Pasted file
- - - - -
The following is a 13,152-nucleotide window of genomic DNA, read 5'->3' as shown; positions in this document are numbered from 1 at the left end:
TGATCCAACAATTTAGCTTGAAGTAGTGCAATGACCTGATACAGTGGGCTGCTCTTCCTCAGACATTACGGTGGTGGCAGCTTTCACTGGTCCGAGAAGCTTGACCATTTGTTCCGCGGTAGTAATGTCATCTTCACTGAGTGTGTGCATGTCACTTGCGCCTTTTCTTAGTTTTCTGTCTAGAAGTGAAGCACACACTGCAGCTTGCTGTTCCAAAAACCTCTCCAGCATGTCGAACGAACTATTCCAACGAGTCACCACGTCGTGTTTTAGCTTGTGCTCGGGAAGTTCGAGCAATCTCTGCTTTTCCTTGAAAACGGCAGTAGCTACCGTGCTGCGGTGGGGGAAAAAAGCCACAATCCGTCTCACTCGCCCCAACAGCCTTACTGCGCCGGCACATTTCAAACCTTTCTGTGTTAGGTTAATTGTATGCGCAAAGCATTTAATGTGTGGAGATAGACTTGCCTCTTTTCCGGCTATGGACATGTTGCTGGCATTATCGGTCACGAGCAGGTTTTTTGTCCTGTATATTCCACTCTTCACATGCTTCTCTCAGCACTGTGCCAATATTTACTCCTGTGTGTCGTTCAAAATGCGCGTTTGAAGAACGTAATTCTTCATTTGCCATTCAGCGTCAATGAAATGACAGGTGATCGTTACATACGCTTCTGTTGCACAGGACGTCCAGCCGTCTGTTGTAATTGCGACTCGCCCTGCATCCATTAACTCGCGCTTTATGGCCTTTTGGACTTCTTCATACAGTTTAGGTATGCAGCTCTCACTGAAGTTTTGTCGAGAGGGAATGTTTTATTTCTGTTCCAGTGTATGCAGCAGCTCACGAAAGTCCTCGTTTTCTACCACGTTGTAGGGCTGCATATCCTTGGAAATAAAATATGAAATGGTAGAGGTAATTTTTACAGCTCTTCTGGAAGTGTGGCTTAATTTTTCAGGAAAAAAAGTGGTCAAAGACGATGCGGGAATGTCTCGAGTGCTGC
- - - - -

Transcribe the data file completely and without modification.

The following is a 13,152-nucleotide window of genomic DNA, read 5'->3' as shown; positions in this document are numbered from 1 at the left end:
TGATCCAACAATTTAGCTTGAAGTAGTGCAATGACCTGATACAGTGGGCTGCTCTTCCTCAGACATTACGGTGGTGGCAGCTTTCACTGGTCCGAGAAGCTTGACCATTTGTTCCGCGGTAGTAATGTCATCTTCACTGAGTGTGTGCATGTCACTTGCGCCTTTTCTTAGTTTTCTGTCTAGAAGTGAAGCACACACTGCAGCTTGCTGTTCCAAAAACCTCTCCAGCATGTCGAACGAACTATTCCAACGAGTCACCACGTCGTGTTTTAGCTTGTGCTCGGGAAGTTCGAGCAATCTCTGCTTTTCCTTGAAAACGGCAGTAGCTACCGTGCTGCGGTGGGGGAAAAAAGCCACAATCCGTCTCACTCGCCCCAACAGCCTTACTGCGCCGGCACATTTCAAACCTTTCTGTGTTAGGTTAATTGTATGCGCAAAGCATTTAATGTGTGGAGATAGACTTGCCTCTTTTCCGGCTATGGACATGTTGCTGGCATTATCGGTCACGAGCAGGTTTTTTGTCCTGTATATTCCACTCTTCACATGCTTCTCTCAGCACTGTGCCAATATTTACTCCTGTGTGTCGTTCAAAATGCGCGTTTGAAGAACGTAATTCTTCATTTGCCATTCAGCGTCAATGAAATGACAGGTGATCGTTACATACGCTTCTGTTGCACAGGACGTCCAGCCGTCTGTTGTAATTGCGACTCGCCCTGCATCCATTAACTCGCGCTTTATGGCCTTTTGGACTTCTTCATACAGTTTAGGTATGCAGCTCTCACTGAAGTTTTGTCGAGAGGGAATGTTTTATTTCTGTTCCAGTGTATGCAGCAGCTCACGAAAGTCCTCGTTTTCTACCACGTTGTAGGGCTGCATATCCTTGGAAATAAAATATGAAATGGTAGAGGTAATTTTTACAGCTCTTCTGGAAGTGTGGCTTAATTTTTCAGGAAAAAAAGTGGTCAAAGACGATGCGGGAATGTCTCGAGTGCTGC